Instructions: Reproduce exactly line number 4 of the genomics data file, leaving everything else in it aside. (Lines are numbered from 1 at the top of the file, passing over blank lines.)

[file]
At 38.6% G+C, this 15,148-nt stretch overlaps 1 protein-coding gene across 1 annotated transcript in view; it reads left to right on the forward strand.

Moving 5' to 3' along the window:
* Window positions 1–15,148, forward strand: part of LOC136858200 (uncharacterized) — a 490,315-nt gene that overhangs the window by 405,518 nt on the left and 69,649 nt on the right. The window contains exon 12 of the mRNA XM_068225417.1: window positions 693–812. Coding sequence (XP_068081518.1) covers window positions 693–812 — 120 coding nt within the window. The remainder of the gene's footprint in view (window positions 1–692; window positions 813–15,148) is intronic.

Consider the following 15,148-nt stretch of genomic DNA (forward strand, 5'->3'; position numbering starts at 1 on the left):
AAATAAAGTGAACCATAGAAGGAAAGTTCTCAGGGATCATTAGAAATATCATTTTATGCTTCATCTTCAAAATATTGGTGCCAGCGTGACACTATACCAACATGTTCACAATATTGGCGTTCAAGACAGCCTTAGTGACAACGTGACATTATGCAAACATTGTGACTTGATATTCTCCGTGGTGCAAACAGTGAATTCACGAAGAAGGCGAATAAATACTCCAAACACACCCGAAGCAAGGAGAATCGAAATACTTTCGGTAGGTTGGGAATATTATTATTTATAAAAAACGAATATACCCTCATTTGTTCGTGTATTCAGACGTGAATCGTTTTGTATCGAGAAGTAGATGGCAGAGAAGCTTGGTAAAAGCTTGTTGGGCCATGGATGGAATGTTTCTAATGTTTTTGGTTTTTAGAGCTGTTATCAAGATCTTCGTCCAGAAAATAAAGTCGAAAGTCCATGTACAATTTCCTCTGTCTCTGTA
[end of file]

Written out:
Consider the following 15,148-nt stretch of genomic DNA (forward strand, 5'->3'; position numbering starts at 1 on the left):